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  3. I have hardly ever read Miss Marple mysteries and never listened to an audiobook, something to do with the mindset and all that. Apart from the setting, what interests me about this book is how Miss Marple and Mr Rafiel work together on the case. It’s these little things that make novels more absorbing than they might be.

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    • I find audiobooks quite hard – I tend to lose concentration. But listening to a story I already know means it doesn’t matter too much if I miss bits. I love the Miss Marple books, though I think the earlier ones are better than the later ones on the whole. Mr Rafiel is a nice addition to this one – it gives Miss Marple someone she can talk to openly about her suspicions. Well worth reading!

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  4. Funnily enough, this was actually the first Agatha Christie I ever read, as there was a tape of it in my school library. I remember noticing even then that Hickson isn’t great at accents, though she was exactly right for Miss Marple. Because this is the first one I read, I must admit I have a bit of a soft spot for it, but I agree it is probably not one of her absolute best.

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    • I can’t remember which was my first Christie – I feel as if I’ve been reading her forever! Joan Hickson has the perfect voice for Miss Marple and she gets the humour in the stories, but her accents do let her down in this one. On the whole I tend to find that Christie began to fall away from her best round about 1960 – after that both Miss Marple and Poirot spend an awful lot of time talking about how things ain’t what they used to be, which I suspect is how Christie must have felt herself…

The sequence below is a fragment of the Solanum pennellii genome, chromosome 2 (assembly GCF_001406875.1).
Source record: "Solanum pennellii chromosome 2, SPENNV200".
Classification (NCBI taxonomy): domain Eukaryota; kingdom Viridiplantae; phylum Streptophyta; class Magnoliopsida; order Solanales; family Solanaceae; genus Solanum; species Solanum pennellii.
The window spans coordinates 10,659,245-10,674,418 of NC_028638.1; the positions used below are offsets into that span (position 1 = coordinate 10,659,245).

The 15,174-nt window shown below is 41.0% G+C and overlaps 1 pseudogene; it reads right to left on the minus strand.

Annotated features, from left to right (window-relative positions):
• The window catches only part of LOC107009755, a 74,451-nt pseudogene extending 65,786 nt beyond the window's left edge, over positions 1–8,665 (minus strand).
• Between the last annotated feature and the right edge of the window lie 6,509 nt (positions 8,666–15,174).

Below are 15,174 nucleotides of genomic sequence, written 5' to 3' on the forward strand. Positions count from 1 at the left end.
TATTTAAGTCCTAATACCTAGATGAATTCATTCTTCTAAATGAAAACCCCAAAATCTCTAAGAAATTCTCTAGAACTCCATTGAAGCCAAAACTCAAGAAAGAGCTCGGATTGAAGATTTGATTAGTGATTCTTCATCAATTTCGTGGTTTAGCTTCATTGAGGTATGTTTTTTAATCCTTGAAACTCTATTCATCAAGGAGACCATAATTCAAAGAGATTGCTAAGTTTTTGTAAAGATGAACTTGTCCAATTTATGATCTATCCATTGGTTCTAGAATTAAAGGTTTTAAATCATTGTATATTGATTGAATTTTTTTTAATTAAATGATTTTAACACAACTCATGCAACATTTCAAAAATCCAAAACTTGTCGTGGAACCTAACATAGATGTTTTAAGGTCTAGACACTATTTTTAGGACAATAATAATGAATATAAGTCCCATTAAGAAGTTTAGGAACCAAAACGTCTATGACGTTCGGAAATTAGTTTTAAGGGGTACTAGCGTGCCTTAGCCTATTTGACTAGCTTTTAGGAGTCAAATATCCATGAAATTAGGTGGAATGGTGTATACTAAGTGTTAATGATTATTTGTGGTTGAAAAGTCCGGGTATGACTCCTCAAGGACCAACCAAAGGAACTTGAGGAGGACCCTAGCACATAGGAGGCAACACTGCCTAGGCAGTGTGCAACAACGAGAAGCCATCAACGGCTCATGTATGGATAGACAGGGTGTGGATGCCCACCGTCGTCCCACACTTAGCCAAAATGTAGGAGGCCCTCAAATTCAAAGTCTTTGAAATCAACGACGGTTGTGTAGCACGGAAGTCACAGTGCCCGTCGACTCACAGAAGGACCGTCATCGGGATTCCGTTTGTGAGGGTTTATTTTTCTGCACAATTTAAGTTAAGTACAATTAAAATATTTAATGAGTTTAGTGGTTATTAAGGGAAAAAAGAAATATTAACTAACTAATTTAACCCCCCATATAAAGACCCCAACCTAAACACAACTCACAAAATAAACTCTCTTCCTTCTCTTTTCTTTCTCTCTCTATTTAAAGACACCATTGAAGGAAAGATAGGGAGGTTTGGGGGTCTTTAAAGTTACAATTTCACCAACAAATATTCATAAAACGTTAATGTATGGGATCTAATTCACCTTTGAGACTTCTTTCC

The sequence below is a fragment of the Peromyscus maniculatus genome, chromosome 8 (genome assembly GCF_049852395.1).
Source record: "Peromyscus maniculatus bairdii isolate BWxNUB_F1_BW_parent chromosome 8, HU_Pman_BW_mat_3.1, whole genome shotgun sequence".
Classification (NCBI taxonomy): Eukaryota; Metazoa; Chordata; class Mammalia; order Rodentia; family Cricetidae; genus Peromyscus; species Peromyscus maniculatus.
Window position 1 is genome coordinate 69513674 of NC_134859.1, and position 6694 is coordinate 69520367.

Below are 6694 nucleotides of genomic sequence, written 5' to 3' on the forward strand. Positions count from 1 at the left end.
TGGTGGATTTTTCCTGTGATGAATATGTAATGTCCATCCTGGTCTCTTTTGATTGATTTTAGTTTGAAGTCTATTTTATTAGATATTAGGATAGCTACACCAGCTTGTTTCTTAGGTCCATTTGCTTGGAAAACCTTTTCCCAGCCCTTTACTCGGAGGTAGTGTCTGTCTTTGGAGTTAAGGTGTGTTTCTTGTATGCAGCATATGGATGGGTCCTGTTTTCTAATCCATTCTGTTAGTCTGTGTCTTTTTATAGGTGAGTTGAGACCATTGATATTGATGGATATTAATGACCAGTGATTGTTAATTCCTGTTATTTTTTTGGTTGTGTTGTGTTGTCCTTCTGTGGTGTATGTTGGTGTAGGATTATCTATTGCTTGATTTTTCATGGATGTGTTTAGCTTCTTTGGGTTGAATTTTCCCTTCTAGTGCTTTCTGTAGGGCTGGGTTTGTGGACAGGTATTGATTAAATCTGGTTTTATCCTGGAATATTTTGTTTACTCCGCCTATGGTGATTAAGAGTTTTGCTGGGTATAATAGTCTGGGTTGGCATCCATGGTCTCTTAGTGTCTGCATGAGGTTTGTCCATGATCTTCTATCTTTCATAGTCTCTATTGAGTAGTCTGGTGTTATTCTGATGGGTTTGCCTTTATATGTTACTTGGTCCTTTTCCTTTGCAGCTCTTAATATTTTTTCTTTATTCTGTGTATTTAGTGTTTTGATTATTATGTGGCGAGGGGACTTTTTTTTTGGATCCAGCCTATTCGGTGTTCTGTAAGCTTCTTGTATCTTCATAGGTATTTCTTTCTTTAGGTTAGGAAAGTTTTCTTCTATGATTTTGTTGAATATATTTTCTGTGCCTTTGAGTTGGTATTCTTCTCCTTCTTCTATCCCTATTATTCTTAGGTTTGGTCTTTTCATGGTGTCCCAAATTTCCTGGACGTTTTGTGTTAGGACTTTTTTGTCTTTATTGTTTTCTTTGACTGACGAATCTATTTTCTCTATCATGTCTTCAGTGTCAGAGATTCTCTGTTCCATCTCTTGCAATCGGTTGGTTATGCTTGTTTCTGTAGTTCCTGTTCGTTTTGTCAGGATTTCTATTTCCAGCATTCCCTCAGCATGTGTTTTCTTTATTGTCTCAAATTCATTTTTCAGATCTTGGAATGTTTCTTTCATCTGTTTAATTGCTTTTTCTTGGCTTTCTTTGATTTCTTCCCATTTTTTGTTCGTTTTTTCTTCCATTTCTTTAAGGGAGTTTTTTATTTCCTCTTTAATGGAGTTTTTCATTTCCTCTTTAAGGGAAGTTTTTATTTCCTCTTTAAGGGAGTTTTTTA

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  5. You make a really interesting point, FictionFan, about the difference between commenting on a cultural difference, and disparaging it. They really are not the same thing, are they? That topic aside… I really do like the setting for this one. The resort has its own personality, and I’ve always liked the fact that Christie ‘stretched herself’ a bit to depict the island and resort. And isn’t all too human to think only later that we should have been listening/paying attention? I know that’s happened to me. I like that very real reaction on Miss Marple’s part.I also love it that Joan Hickson does the narration here. I really did like her portrayal of Miss Marple…